Severity of the emesis typically depends on the dose of cyclophosphamide and the addition of other chemotherapeutic agents.
Cyclophosphamide-induced nausea and vomiting may last for 3 to 5 days following chemotherapy.
Selection of appropriate antiemetic agents is made based on the total dose of cyclophosphamide. Studies have shown that a serotonin-receptor antagonist such as ondansetron or granisetron plus dexamethasone provides optimal emetic control for patients receiving standard or high-dose cyclophosphamide (>450 mg/m2).
Cyclophosphamide-containing regimens may also produce clinically significant delayed nausea and vomiting. The regimens found to be effective in the prevention of delayed nausea and vomiting include oral metoclopramide or oral ondansetron plus dexamethasone.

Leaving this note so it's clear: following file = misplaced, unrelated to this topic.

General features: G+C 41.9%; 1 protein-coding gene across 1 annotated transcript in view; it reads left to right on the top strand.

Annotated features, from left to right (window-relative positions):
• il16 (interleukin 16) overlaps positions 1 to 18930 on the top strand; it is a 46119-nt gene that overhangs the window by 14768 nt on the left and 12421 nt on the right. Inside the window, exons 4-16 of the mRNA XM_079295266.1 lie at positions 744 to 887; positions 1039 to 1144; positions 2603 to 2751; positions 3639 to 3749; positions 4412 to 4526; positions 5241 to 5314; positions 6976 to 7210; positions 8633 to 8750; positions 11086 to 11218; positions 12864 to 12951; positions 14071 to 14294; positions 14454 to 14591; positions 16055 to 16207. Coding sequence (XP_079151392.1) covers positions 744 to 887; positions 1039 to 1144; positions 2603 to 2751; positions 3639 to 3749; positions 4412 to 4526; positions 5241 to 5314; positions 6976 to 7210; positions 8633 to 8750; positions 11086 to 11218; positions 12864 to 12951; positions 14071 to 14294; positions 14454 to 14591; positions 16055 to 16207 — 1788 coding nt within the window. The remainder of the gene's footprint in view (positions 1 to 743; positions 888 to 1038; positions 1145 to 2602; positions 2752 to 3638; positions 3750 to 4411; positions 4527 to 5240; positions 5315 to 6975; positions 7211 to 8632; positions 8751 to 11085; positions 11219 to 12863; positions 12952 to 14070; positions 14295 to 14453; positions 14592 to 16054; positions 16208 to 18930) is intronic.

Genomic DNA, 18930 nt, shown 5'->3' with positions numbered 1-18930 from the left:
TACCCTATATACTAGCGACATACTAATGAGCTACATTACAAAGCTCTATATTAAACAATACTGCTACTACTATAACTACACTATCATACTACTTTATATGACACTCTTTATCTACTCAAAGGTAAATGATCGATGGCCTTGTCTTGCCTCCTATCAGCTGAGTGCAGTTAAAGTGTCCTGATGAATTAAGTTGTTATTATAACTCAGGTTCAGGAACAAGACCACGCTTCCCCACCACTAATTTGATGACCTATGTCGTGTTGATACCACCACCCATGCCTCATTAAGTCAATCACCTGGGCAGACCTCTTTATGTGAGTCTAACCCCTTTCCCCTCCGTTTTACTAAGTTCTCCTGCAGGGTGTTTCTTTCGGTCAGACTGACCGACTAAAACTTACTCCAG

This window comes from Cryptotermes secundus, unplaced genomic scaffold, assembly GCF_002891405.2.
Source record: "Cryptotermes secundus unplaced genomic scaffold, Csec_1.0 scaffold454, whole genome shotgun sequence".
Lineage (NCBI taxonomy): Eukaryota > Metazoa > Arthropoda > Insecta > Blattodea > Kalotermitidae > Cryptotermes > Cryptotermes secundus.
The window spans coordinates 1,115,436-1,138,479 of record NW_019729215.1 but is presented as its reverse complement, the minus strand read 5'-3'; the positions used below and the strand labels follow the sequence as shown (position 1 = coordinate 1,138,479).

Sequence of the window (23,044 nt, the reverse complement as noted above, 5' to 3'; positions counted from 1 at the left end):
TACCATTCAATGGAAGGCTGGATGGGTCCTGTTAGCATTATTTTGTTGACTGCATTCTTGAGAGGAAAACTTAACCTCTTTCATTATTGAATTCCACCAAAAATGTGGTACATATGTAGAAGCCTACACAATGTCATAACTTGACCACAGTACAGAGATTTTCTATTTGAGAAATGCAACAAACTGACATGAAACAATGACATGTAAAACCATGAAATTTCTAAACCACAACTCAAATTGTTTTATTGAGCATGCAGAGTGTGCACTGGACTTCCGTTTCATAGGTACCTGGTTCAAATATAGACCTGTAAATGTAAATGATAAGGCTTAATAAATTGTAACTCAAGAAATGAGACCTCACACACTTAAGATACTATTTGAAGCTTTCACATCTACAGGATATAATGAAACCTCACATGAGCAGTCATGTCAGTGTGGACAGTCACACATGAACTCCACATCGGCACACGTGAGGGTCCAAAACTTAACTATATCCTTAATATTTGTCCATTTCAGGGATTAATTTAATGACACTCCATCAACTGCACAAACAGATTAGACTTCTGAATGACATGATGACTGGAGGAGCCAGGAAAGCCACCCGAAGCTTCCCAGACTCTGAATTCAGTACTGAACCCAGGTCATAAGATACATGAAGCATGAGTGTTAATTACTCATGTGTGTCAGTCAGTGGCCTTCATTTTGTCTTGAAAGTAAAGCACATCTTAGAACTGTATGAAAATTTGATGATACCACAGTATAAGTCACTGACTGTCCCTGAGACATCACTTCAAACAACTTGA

Nausea and vomiting are more likely after IV administration, and are probably the result of direct stimulation of the chemoreceptor trigger zone.
Dermatologic side effects including alopecia has been reported in at least 50% of patients treated with cyclophosphamide and is typically reversible. Less commonly, skin or nail pigmentation changes have been reported. Stevens-Johnson syndrome and toxic epidermal necrolysis have been reported very rarely.
Hair loss generally occurs 1 to 3 weeks after a single dose and is maximal after 1 to 2 months. Hair may grow back a different texture and a different color. Hair regrowth typically occurs after cyclophosphamide is discontinued but sometimes begins during successive treatments of cyclophosphamide.
The scalp is most commonly affected by cyclophosphamide-induced hair follicle damage, but axillary, extremity, and pubic hair can also be lost after long-term therapy.
A definitive causal relationship between Stevens-Johnson syndrome and toxic epidermal necrolysis and cyclophosphamide has not been established